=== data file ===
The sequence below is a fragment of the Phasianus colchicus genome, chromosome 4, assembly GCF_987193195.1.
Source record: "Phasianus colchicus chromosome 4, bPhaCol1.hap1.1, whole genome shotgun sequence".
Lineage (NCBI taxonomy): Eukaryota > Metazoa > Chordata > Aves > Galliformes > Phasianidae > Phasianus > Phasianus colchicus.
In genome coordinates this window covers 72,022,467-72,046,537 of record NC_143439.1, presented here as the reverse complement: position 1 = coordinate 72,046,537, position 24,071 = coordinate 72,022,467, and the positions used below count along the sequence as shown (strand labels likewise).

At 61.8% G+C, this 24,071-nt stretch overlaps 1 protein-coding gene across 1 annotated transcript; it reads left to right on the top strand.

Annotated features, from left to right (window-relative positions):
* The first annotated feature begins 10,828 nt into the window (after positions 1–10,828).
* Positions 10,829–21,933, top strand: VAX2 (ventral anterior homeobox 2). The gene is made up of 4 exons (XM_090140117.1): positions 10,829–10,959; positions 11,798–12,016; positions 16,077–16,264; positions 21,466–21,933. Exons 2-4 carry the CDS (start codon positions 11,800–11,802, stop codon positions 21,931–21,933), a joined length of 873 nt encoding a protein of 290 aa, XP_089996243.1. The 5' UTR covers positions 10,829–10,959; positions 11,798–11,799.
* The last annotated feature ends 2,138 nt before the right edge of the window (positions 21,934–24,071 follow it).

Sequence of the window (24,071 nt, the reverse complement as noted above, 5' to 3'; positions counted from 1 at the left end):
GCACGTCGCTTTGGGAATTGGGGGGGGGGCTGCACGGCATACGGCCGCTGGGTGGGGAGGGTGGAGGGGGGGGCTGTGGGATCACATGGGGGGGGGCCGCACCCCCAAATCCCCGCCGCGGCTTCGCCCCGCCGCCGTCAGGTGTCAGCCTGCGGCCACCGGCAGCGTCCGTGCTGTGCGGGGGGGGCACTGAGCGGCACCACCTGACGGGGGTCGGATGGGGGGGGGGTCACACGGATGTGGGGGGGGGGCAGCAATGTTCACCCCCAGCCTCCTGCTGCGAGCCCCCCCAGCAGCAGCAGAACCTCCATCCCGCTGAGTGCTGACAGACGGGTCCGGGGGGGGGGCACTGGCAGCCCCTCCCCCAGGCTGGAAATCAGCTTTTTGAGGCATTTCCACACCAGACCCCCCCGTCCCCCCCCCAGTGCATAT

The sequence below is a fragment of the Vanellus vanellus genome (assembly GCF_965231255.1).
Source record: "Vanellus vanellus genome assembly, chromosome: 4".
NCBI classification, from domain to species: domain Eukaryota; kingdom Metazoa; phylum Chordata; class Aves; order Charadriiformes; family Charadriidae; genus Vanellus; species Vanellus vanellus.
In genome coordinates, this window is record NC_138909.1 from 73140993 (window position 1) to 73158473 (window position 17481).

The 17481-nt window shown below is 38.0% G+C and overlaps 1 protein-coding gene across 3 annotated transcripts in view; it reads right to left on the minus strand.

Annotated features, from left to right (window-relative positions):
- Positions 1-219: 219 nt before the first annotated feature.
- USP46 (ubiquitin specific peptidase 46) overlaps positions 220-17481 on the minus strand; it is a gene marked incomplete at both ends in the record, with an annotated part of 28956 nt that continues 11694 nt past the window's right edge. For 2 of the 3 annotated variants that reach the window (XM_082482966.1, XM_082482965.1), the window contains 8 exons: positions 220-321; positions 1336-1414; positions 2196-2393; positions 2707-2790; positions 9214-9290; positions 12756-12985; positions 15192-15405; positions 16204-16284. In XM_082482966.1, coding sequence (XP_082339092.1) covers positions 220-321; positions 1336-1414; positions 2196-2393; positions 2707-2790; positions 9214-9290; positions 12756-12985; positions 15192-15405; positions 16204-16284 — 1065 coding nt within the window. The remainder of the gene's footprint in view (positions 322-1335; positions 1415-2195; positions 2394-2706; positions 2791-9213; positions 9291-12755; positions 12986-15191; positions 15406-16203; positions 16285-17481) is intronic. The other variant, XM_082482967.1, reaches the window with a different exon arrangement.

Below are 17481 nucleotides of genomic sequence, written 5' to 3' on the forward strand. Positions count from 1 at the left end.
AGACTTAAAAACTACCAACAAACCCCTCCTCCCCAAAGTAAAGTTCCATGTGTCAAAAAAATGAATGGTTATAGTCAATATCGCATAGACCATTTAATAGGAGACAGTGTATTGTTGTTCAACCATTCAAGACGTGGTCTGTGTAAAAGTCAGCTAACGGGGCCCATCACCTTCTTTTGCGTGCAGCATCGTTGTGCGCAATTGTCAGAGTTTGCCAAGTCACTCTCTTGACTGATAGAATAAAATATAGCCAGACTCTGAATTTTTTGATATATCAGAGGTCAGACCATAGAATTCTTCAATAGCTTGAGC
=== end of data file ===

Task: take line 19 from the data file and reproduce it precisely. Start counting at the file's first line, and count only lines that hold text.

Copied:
- USP46 (ubiquitin specific peptidase 46) overlaps positions 220-17481 on the minus strand; it is a gene marked incomplete at both ends in the record, with an annotated part of 28956 nt that continues 11694 nt past the window's right edge. For 2 of the 3 annotated variants that reach the window (XM_082482966.1, XM_082482965.1), the window contains 8 exons: positions 220-321; positions 1336-1414; positions 2196-2393; positions 2707-2790; positions 9214-9290; positions 12756-12985; positions 15192-15405; positions 16204-16284. In XM_082482966.1, coding sequence (XP_082339092.1) covers positions 220-321; positions 1336-1414; positions 2196-2393; positions 2707-2790; positions 9214-9290; positions 12756-12985; positions 15192-15405; positions 16204-16284 — 1065 coding nt within the window. The remainder of the gene's footprint in view (positions 322-1335; positions 1415-2195; positions 2394-2706; positions 2791-9213; positions 9291-12755; positions 12986-15191; positions 15406-16203; positions 16285-17481) is intronic. The other variant, XM_082482967.1, reaches the window with a different exon arrangement.